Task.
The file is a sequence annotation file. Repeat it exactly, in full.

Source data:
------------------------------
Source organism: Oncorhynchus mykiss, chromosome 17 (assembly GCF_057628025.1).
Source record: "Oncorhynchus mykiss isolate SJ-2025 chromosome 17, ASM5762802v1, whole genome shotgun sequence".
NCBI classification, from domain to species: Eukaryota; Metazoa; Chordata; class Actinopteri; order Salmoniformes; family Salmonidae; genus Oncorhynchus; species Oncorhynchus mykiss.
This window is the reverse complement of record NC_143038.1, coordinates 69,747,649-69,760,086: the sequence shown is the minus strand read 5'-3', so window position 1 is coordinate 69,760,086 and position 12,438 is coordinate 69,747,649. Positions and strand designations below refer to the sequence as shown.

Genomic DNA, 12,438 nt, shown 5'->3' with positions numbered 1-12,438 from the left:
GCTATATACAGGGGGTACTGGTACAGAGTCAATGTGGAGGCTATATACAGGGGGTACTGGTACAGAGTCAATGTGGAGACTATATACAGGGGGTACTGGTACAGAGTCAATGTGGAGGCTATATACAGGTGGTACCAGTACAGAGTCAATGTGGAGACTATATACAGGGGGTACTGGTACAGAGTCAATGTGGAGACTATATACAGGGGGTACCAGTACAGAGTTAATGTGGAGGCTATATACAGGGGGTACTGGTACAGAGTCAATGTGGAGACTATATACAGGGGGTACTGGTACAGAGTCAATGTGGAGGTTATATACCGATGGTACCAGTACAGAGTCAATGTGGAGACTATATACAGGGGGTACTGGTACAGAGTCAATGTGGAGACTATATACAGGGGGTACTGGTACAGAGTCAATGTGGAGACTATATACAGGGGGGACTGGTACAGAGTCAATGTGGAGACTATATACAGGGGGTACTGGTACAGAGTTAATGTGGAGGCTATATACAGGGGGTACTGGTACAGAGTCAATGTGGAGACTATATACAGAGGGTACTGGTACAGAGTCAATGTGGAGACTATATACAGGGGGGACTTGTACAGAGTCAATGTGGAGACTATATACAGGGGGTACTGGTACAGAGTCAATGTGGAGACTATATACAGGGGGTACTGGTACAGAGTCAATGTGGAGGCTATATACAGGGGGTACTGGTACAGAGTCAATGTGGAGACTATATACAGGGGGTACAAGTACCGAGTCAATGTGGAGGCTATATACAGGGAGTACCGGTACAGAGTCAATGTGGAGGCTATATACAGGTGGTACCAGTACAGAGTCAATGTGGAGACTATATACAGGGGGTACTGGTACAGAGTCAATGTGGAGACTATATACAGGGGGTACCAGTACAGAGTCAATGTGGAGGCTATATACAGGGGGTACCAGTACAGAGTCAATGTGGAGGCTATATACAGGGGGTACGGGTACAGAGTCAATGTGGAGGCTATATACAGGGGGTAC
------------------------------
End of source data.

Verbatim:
Source organism: Oncorhynchus mykiss, chromosome 17 (assembly GCF_057628025.1).
Source record: "Oncorhynchus mykiss isolate SJ-2025 chromosome 17, ASM5762802v1, whole genome shotgun sequence".
NCBI classification, from domain to species: Eukaryota; Metazoa; Chordata; class Actinopteri; order Salmoniformes; family Salmonidae; genus Oncorhynchus; species Oncorhynchus mykiss.
This window is the reverse complement of record NC_143038.1, coordinates 69,747,649-69,760,086: the sequence shown is the minus strand read 5'-3', so window position 1 is coordinate 69,760,086 and position 12,438 is coordinate 69,747,649. Positions and strand designations below refer to the sequence as shown.

Genomic DNA, 12,438 nt, shown 5'->3' with positions numbered 1-12,438 from the left:
GCTATATACAGGGGGTACTGGTACAGAGTCAATGTGGAGGCTATATACAGGGGGTACTGGTACAGAGTCAATGTGGAGACTATATACAGGGGGTACTGGTACAGAGTCAATGTGGAGGCTATATACAGGTGGTACCAGTACAGAGTCAATGTGGAGACTATATACAGGGGGTACTGGTACAGAGTCAATGTGGAGACTATATACAGGGGGTACCAGTACAGAGTTAATGTGGAGGCTATATACAGGGGGTACTGGTACAGAGTCAATGTGGAGACTATATACAGGGGGTACTGGTACAGAGTCAATGTGGAGGTTATATACCGATGGTACCAGTACAGAGTCAATGTGGAGACTATATACAGGGGGTACTGGTACAGAGTCAATGTGGAGACTATATACAGGGGGTACTGGTACAGAGTCAATGTGGAGACTATATACAGGGGGGACTGGTACAGAGTCAATGTGGAGACTATATACAGGGGGTACTGGTACAGAGTTAATGTGGAGGCTATATACAGGGGGTACTGGTACAGAGTCAATGTGGAGACTATATACAGAGGGTACTGGTACAGAGTCAATGTGGAGACTATATACAGGGGGGACTTGTACAGAGTCAATGTGGAGACTATATACAGGGGGTACTGGTACAGAGTCAATGTGGAGACTATATACAGGGGGTACTGGTACAGAGTCAATGTGGAGGCTATATACAGGGGGTACTGGTACAGAGTCAATGTGGAGACTATATACAGGGGGTACAAGTACCGAGTCAATGTGGAGGCTATATACAGGGAGTACCGGTACAGAGTCAATGTGGAGGCTATATACAGGTGGTACCAGTACAGAGTCAATGTGGAGACTATATACAGGGGGTACTGGTACAGAGTCAATGTGGAGACTATATACAGGGGGTACCAGTACAGAGTCAATGTGGAGGCTATATACAGGGGGTACCAGTACAGAGTCAATGTGGAGGCTATATACAGGGGGTACGGGTACAGAGTCAATGTGGAGGCTATATACAGGGGGTAC